The Hair of the Dog….
Does your dog wear a woolly jumper a fleece jacket or a hair shirt?
Your dog’s coat may be curly, straight, wavy, wiry, smooth, course, long or short and it may have a combination of textures and lengths. You may have a single or a double coated breed or if you have a ‘doodle’ you may think it has all of the above!
Regardless of what type of coat your dog has, all dog hair goes through the same stages of growth and renewal. The renewal bit is what you see left all over your clothes and house at this time of year as some dogs become a moving cloud of loose hair.
All dogs with hair shed on a regular basis, dogs with continuously growing hair like Poodles have hair shafts with longer life spans and shed very little, unlike say, Labradors who have more undercoat and hair with a shorter life span and who shed a lot.
Canine hair follicles differ from ours. We have one hair per follicle, dogs have as many as 16. One primary hair could be surrounded by up to 15 secondary hairs, all issuing from one pore. This hair will be in one of four phases of growth.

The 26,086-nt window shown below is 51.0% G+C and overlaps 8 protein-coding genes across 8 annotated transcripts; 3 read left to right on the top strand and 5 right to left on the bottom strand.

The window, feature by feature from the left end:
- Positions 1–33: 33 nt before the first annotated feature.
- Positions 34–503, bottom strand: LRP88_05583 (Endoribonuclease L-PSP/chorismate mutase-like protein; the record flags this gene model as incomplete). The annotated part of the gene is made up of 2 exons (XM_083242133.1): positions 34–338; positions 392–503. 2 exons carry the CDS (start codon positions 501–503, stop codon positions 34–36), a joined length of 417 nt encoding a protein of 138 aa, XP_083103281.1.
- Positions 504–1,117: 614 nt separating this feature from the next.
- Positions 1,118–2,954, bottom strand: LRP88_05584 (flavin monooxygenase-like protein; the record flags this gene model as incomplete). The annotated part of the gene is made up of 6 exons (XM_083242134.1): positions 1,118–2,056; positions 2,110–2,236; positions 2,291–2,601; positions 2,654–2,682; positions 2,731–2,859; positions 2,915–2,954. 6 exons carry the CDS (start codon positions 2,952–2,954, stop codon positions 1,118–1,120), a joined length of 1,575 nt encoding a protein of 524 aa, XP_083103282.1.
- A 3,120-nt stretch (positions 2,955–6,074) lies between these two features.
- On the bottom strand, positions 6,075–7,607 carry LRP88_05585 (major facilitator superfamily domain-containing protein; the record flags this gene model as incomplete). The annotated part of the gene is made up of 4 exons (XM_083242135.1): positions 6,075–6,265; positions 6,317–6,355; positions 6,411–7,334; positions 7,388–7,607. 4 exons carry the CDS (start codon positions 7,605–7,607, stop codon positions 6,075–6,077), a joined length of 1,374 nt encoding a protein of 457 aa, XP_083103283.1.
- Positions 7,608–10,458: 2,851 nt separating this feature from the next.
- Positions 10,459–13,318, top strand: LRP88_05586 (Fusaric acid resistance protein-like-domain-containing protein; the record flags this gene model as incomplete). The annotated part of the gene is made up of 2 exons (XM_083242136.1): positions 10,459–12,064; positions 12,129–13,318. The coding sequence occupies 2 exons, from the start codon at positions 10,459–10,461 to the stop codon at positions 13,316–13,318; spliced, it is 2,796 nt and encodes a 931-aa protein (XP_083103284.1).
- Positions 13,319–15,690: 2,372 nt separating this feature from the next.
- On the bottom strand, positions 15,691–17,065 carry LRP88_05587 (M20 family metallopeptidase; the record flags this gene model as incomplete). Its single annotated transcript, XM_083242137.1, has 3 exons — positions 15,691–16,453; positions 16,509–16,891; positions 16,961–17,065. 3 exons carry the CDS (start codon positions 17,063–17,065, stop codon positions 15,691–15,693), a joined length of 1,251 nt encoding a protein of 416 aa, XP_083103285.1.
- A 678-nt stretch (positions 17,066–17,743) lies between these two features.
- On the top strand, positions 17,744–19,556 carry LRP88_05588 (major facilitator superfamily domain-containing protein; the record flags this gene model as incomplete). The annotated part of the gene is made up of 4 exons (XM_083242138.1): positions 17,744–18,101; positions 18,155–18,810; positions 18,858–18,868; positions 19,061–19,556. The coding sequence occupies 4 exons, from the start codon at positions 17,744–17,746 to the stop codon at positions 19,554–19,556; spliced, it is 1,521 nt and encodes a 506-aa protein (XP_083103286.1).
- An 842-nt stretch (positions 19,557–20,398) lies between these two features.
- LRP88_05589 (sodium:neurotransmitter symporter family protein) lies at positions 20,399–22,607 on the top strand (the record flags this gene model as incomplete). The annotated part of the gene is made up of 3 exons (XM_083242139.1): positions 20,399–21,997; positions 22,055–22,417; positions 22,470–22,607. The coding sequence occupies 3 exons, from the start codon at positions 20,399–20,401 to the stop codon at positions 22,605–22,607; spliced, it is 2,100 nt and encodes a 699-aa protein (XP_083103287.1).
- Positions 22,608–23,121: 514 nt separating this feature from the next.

Here comes the science bit!
Dog hair goes through four stages of growth and decay.
Anagen phase of active growth.
Catagen phase when new hairs reach their maximum length and stop growing.
Telogen phase when the hair is fully attached but not growing.
Exogen phase when the hair reaches the end of its natural life cycle and is shed from the follicle.
Dogs that shed seasonally have coats where all hairs tend to be in one growth phase at any one time. ‘Non-shedding’ dogs have a coat where across the whole coat different hairs are in any of the four phases at the same time leading to a staggered process of loss and renewal. All dogs shed.
Routine grooming is essential for all dogs. Grooming removes dead hair that will otherwise end up on your clothes and carpets or remain in the coat to cause matts and tangles.
Give yourself a break from the vacuum, lint roller or sticky tape, make an appointment and leave your dog’s coat at mine.